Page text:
Domination with and the Dominance of Roads: A Socio-technical Analysis

Road stretching across on a dry grassy hill

Analytic report on roads as a technology created for LIBR 559A with Dr. Kevin Day.

Domination with and the Dominance of Roads [Google Doc Link]

I explore power as a lens of analysis for technology. Through roads, I suggest that critical analyses of technologies should not be limited to political economy. I also expand on Feenberg's ideas of dominant interests shaping technology by suggesting that different dominant interests can vie for influence.

A particular challenge for this report was scope: with a technology as broad and old as roads, it was difficult to pinpoint one particular iteration of the road to analyze. Instead, I opted to move through time to give a narrative that shows how roads have both evolved and remain unchanged.

If there was more time and/or word count allowance, I would be interested in expanding this piece further to explore the ways in which the road can be conceived as a rhetorical tool of power.

Feedback received Jun. 14, 2024

26/30 (87%)

A well-structured and informative report. It demonstrates a good grasp of the socio-technical perspective and utilizes appropriately the concepts from Feenberg, Castells, and Schiller. A wise move not to do a linear or comprehensive history of the road but a good sampling of three different eras, and how the various social, political, and technical factors influence one another. Repeated mention of the entanglement of these factors demonstrate a nuanced position and understanding, avoiding both social and techno-determinism. I especially enjoyed the second section, and the vying of values between illicit roads borne out of values of economic interest and the absence/restructuring of roads due to environmental values.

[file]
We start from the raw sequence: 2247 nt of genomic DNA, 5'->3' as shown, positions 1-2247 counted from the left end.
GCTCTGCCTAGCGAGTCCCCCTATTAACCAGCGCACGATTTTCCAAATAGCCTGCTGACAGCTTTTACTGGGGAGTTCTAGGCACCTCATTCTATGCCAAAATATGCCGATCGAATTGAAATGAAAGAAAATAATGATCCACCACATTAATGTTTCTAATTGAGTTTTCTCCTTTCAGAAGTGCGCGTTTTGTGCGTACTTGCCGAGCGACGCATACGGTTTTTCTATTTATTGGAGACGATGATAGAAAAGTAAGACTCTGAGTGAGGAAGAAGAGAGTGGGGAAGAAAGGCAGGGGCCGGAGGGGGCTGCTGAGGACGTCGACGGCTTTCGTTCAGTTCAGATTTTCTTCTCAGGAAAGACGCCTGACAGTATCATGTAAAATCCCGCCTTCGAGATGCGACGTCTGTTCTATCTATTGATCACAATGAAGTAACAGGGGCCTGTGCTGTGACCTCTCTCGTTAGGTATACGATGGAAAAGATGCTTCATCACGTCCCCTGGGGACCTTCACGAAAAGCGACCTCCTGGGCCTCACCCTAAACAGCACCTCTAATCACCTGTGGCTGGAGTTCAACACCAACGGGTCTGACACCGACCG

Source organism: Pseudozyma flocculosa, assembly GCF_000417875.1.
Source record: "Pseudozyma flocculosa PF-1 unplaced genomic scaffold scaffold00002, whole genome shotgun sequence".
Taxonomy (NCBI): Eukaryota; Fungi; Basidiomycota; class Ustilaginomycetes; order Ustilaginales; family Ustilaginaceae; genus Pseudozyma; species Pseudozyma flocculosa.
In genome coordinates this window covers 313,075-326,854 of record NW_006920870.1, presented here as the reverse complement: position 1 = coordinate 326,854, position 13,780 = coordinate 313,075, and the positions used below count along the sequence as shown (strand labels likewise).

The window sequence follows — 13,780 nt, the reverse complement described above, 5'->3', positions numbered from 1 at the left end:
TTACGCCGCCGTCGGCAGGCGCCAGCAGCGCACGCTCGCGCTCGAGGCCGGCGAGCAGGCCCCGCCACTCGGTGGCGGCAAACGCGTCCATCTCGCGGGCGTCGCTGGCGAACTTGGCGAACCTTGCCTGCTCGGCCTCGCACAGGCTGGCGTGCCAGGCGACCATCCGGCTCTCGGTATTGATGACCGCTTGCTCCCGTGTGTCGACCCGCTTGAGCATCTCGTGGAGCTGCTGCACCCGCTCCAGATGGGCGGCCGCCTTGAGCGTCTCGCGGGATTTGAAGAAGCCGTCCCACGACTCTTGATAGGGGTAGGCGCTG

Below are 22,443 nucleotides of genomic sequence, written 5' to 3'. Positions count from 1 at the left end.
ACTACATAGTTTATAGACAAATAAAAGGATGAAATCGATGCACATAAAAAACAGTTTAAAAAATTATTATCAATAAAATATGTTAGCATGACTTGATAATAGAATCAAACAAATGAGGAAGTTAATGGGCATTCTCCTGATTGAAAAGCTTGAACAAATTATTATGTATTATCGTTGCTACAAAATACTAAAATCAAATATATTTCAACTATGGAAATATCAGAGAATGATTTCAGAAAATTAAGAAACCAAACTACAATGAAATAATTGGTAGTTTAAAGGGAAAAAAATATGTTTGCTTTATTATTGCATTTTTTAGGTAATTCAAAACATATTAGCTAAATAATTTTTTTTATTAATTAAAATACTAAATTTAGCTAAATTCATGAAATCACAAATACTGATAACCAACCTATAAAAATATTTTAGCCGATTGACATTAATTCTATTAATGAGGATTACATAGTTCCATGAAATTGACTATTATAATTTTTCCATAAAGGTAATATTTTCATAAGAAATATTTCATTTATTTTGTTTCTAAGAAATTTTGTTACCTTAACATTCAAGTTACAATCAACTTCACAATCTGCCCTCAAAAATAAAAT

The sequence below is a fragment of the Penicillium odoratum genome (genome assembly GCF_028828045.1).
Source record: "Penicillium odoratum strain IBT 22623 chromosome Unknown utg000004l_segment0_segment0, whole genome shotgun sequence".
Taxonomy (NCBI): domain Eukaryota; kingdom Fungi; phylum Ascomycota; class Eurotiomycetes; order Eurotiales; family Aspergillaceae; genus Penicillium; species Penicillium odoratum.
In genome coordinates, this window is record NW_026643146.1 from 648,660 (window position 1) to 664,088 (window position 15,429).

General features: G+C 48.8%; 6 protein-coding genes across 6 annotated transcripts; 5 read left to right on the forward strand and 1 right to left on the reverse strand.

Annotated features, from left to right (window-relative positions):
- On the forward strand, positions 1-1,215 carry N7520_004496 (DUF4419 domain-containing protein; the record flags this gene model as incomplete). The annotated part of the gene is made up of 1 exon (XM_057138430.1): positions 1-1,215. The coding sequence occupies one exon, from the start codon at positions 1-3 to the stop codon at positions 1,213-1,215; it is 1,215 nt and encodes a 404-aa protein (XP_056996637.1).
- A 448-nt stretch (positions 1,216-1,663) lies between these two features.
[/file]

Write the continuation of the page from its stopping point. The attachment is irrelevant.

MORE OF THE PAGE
Photo by Jesse Bowser on Unsplash

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Learning Significance

  1. The theme of power has been a through line in my research interests since the first year of my undergraduate. In writing this piece I tried to incorporate areas of interest that I am less familiar with, such as ecological research. Upon reflection, I appreciate that this report draws on interdisciplinary research: history and anthropology, environmental and conservation sciences, and material engineering. I am finding with work such as this that I am quite comfortable pulling from and exploring across disciplines.